Consultant and legendary programmer Gerald M. Weinberg offers readers a unique insider's view of the many ways to become a better programmer and to improve job performance.
Organized as a collection of essays about the profession of programming, the book is both provocative and readable. Each chapter concludes with an entertaining and instructive parable.
Anyone interested in becoming a skilled and experienced professional in this sometimes treacherous profession will benefit from Weinberg's insights.
Gerald M. Weinberg, author of The Psychology of Computer Programming, offers readers an insider's view, with suggestions on how to become a better programmer and improve job performance, in a book that's both helpful and a pleasure to read. Learn how to
become a professional
get a little respect
survive in a bureaucracy
think more effectively
discover what kind of thinker you are
envision the future of the professional programmer.
"If you are a programmer or manage programmers, or indeed just associate with programmers, this is a book that you should read. . . . turn to any one of the essays, and find a thought-provoking idea."
". . . probably my favorite book on the subject of software development. It is definitely my favorite of Weinberg's many excellent books. I return to this book again and again, and find something new every time. . . .
"Weinberg's gift is inspiring thinking that is outside of one's normal patterns of thought. . . .
"I predict that software developers another twenty years from now will still be reading this book."
". . . the author has a marvelous knack of mixing humor and serious discussion thereby getting his message across. . . . a very thought provoking book. . . . immensely enjoyable."
Richard E. Biehl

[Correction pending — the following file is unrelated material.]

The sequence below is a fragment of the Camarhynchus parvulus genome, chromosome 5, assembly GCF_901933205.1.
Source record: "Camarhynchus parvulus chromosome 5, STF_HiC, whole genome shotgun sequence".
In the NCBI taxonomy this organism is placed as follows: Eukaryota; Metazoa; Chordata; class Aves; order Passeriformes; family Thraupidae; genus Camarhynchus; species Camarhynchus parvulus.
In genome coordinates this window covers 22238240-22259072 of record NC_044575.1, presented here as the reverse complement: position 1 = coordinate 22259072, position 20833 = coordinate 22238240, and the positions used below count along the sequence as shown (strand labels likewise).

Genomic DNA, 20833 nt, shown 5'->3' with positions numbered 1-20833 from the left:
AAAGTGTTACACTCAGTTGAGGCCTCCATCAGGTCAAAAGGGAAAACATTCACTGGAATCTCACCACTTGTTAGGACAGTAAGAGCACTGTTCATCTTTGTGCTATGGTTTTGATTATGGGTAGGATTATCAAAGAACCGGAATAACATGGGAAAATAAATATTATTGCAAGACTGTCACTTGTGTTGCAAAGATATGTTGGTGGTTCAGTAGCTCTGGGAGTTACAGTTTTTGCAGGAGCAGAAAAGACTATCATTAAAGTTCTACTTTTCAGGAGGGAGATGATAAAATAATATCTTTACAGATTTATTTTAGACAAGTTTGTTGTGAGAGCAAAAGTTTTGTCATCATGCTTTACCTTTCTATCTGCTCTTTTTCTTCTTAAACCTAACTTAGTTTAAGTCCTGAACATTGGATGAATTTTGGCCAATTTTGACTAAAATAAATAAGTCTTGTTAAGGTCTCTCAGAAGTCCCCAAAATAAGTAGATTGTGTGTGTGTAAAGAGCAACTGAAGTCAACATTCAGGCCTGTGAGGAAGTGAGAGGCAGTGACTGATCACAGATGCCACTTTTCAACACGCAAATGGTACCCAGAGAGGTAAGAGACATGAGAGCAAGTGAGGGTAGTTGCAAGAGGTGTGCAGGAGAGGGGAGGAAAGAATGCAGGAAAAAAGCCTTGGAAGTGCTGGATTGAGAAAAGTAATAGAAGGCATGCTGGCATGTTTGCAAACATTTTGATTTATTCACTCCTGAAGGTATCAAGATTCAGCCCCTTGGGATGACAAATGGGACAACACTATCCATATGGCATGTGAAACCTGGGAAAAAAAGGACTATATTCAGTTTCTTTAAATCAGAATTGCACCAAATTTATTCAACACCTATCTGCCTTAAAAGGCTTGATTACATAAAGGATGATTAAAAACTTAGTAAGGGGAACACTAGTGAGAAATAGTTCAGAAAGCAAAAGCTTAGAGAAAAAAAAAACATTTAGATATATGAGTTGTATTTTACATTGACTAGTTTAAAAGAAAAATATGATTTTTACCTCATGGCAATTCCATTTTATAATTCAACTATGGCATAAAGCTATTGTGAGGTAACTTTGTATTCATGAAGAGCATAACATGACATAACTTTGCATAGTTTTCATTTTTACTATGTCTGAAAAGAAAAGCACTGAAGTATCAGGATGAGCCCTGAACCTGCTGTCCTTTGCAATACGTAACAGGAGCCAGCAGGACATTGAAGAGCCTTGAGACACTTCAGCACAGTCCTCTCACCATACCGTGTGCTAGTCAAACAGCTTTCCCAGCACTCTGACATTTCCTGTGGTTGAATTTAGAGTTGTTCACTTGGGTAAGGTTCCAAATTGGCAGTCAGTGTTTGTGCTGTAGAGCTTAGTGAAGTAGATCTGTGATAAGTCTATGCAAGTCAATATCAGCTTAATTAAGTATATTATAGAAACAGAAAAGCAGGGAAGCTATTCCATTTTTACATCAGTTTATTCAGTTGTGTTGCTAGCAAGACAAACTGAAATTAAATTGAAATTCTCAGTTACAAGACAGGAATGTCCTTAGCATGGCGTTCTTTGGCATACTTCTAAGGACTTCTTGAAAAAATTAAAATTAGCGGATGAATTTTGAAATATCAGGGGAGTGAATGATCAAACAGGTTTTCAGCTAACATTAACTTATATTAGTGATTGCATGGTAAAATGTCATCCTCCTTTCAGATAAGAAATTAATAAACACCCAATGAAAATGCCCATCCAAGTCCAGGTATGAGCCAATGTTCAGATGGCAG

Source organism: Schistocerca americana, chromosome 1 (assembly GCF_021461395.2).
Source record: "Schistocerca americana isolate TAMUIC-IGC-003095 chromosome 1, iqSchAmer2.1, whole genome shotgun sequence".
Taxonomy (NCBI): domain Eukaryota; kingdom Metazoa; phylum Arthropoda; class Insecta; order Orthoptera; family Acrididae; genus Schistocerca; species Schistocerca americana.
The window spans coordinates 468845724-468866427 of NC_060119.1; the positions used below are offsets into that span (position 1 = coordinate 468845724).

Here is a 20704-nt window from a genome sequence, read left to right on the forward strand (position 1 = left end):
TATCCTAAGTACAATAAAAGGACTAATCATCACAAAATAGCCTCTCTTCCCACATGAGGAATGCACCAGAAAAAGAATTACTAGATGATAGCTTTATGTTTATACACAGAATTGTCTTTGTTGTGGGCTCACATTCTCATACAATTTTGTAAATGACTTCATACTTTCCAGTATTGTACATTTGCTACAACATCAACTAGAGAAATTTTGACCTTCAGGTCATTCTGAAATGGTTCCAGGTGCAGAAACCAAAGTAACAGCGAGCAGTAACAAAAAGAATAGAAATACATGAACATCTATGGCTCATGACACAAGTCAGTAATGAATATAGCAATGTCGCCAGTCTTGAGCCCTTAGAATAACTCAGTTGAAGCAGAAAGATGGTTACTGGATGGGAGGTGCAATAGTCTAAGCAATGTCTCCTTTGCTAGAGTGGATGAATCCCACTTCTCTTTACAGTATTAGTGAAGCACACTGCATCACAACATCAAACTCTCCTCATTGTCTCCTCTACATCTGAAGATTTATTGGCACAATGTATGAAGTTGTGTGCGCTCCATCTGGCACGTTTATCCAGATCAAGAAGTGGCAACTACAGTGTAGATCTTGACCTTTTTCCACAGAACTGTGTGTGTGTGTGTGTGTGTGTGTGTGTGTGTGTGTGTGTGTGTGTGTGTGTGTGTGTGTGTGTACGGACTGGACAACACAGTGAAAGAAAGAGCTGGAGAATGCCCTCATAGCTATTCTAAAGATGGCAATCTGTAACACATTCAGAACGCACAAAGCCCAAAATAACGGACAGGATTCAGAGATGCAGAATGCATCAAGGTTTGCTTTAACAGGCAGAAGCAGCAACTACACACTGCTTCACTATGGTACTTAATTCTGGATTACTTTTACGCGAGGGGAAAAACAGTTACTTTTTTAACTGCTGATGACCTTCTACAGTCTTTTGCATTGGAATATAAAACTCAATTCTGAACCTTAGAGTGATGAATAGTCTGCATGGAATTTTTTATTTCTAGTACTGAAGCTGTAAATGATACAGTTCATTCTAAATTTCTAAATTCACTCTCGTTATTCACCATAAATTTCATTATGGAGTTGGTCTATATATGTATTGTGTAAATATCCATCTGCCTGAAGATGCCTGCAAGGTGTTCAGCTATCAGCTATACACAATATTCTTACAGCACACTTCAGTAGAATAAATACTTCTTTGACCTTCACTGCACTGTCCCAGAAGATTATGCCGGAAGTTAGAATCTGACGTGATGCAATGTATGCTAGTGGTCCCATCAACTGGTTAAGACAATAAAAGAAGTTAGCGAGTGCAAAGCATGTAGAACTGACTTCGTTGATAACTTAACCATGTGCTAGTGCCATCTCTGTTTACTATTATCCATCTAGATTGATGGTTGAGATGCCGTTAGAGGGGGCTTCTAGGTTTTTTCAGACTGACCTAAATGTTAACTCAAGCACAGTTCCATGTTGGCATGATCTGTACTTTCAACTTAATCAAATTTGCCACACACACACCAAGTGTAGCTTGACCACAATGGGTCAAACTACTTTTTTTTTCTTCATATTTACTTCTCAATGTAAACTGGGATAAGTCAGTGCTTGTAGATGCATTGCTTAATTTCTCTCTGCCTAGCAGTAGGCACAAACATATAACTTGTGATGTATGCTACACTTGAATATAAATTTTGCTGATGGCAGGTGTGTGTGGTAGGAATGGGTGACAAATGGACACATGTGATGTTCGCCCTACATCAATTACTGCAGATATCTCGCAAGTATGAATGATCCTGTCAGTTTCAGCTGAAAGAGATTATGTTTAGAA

". . . this book provides practical ideas and insights concerning the 'people problems' of computer programming. The book is organized as a series of short essays, each exploring a concept vital to the advancement of the software professional. For all professional programmers, and especially for their managers. . . . Weinberg's book challenges professionals to reflect on and share their own meta-programs and principles."
"this book is likely to give readers a better start on supervising than the conventional management book would. It mixes knowledge of bottom-line reality with techie ingenuity."
I've always been interested in helping smart people be happy and productive. To that end, I've published books on human behavior, including Weinberg on Writing: The Fieldstone Method, The Psychology of Computer Programming, Perfect Software and Other Fallacies, and an Introduction to General Systems Thinking. I've also written books on leadership including Becoming a Technical Leader, The Secrets of Consulting (Foreword by Virginia Satir), More Secrets of Consulting, and the four-volume Quality Software Management series.
I try to incorporate my knowledge of science, engineering, and human behavior into all of my writing and consulting work (with writers, hi-tech researchers, software engineers, and people whose life-situation could require the use of a service dog). I write novels about such people, including The Aremac Project, Aremac Power, Jigglers, First Stringers, Second Stringers, The Hands of God, Freshman Murders, Earth's Endless Effort, and Mistress of Molecules—all about how my brilliant protagonists produce quality work and learn to be happy. My books may be found as eBooks at <http://www.smashwords.com/profile/view/JerryWeinberg>; on Amazon at http://www.amazon.com/-/e/B000AP8TZ8; and at Barnes and Noble.
Early in my career, I was the architect for the Project Mercury's space tracking network and designer of the world's first multiprogrammed operating system. I won the Warnier Prize, the Stevens Award, and the first Software Testing Professionals' Luminary Award, all for my writing on software quality. I was also elected a charter member of the Computing Hall of Fame in San Diego and chosen for the University of Nebraska Hall of Fame.
But the "award" I'm most proud of is the book, The Gift of Time (Fiona Charles, ed.) written by my student and readers for my 75th birthday. Their stories make me feel that I've been at least partially successful at helping smart people be happy.